A yoke is very similar to a steering wheel except that it resembles the control yoke found on many aircraft and has two axes of movement: not only rotational movement about the shaft of the yoke, but also a forward-and-backward axis equivalent to that of pitch control on the yoke of an aircraft. Some yokes have additional controls attached directly to the yoke for simulation of aircraft functions such as radio push-to-talk buttons. Some flight simulator sets that include yokes also come with various other aircraft controls such as throttle quadrants and pedals. These sets, including the yoke, are intended to be used in a flight simulator.

* Mouse and Keyboard
A mouse and computer keyboard are typical input devices for a personal computer and are currently the main game controllers for computer games.

* Touchscreen
A touchscreen is an input device that allows the user to interact with the computer by touching the display screen. The first attempt at a handheld game console with touchscreen controls was Segas intended successor to the Game Gear, though the device was ultimately shelved and never released due to the high cost of touchscreen technology in the early 1990s. The first released console to use a touchscreen was the Tiger game.com in 1997.

* Breathing controllers
Breathing controllers help their users improve breathing through video games. All controllers have sensors that sense users breath, with which user controls video game on computer, tablet or on smartphone. Alvio is a breathing trainer, symptom tracker and mobile game controller.

* Motion Sensing
In video games and entertainment systems, a motion controller is a type of game controller that uses accelerometers or other sensors to track motion and provide input.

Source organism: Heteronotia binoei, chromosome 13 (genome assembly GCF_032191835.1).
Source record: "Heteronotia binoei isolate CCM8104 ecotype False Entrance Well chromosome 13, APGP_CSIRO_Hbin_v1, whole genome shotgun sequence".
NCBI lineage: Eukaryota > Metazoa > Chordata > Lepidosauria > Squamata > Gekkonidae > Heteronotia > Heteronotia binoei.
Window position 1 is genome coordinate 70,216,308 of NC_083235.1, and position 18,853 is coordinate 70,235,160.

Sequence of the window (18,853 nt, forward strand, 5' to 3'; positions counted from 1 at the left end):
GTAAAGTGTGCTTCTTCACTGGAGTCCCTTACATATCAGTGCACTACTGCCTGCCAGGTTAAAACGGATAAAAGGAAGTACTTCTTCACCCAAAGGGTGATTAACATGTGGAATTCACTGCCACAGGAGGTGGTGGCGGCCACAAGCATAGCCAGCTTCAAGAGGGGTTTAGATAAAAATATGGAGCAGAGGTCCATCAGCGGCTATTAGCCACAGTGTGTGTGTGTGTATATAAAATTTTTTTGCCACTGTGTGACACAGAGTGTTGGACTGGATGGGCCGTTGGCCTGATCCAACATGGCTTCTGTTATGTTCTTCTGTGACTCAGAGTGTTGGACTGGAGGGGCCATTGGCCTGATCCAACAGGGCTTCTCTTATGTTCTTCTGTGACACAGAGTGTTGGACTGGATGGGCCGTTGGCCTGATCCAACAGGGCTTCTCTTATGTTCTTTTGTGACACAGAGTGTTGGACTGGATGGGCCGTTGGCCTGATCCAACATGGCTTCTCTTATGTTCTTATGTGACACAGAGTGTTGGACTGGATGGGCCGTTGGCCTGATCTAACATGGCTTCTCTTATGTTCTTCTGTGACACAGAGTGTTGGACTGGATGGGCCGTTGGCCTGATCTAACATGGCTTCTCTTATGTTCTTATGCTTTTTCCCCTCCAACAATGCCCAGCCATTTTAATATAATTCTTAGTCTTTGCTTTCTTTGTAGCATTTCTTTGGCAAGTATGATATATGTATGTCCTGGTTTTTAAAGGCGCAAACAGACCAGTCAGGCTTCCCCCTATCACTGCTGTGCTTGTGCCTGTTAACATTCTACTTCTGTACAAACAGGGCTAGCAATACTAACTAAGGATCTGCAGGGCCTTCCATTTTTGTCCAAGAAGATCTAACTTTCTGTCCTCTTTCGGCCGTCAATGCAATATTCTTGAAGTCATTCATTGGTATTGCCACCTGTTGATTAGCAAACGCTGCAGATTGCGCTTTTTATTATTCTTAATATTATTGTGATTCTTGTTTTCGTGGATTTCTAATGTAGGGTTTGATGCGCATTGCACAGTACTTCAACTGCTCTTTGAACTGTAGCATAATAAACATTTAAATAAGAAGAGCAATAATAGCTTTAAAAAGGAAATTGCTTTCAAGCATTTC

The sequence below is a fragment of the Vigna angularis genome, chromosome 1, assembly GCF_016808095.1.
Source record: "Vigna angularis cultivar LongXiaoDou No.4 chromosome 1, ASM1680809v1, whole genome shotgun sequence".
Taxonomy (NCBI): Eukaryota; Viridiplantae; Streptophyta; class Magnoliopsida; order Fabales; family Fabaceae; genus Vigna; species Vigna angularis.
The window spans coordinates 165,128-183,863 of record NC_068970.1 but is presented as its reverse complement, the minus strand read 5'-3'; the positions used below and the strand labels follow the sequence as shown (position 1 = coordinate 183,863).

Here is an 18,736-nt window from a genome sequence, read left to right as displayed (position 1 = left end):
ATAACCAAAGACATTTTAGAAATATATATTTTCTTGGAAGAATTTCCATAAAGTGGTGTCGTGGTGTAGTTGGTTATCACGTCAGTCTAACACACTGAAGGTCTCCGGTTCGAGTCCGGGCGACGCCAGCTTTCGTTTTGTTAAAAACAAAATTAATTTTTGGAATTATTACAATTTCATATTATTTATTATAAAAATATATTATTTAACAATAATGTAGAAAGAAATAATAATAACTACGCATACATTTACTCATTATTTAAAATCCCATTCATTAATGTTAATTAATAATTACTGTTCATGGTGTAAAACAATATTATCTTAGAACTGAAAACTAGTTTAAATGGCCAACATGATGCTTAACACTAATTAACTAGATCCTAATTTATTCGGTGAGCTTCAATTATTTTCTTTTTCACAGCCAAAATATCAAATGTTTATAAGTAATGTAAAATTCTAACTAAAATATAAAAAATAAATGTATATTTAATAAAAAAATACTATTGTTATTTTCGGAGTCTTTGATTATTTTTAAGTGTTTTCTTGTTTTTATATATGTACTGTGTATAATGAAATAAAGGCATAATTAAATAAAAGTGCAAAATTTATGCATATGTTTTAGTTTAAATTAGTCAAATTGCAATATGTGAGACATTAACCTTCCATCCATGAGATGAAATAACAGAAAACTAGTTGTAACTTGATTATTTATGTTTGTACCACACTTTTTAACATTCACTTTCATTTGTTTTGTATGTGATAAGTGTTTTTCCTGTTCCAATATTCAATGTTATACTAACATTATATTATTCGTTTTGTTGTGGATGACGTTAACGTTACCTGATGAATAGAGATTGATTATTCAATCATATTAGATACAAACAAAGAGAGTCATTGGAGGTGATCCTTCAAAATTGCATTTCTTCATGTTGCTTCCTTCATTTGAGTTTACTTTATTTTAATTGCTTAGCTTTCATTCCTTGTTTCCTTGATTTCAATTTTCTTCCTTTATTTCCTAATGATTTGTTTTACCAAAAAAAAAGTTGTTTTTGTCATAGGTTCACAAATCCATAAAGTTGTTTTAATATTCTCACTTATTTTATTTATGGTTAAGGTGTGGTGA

* Light Gun
A light gun is a peripheral used to shoot targets on a screen. They usually roughly resemble firearms or ray guns. Their use is normally limited to rail shooters, or shooting gallery games like Duck Hunt and those which came with the Shooting Gallery light gun. A rare example of a non-rail first person shooter game is Taitos 1992 video game Gun Buster, a first-person shooter that used a joystick to move and a light gun to aim.

* Rhythm Game Controllers
A Rhythm game accessories used for rhythm games can resemble musical instruments, such as guitars (from 5-button guitars in Guitar Freaks, the Guitar Hero series, the Rock Band series to real guitars in Rock Band 3 and Rocksmith), keyboards (Rock Band 3), drums (Donkey Konga, Drum Mania, the Rock Band series and the Guitar Hero series), or maracas (Samba de Amigo) have also seen some success in arcades and home consoles. Other rhythm games are based around the art of Djing or turntablism (DJ Hero), or playing a synthesizer (IIDX) using a turntable shaped peripheral with buttons.

* Dance Pads
Essentially a grid of flat pressure-sensitive gamepad buttons set on a mat meant to be stepped on, have seen niche success with the popularity of rhythm games like Dance Dance Revolution and Pump It Up.

* Buzzers: A recent example of specialized, while very simple, game controllers, is the four large buzzers (round buttons) supplied with the PlayStation 2 and PlayStation 3 quiz show game series Buzz

* Microphone: A few games have made successes in using a headset or microphone as a secondary controller, such as Hey You, Pikachu!, the Rock Band series, the Guitar Hero series, the SingStar series, Tom Clancys Endwar, the Mario Party series, and the SOCOM: U.S. Navy SEALs series.

* Fishing rod: the first fishing rod controller appeared as an accessory for the Dreamcast video console for playing Sega Marine Fishing. Later other games for PlayStation console use also a similar controllers.

* Instrument panels are simulated aircraft instrument panels, either generic or specific to a real aircraft, that are used in place of the keyboard to send commands to a flight simulation program. Some of these are far more expensive than all the rest of a computer system combined. The panels usually only simulate switches, buttons, and controls, rather than output instrument displays.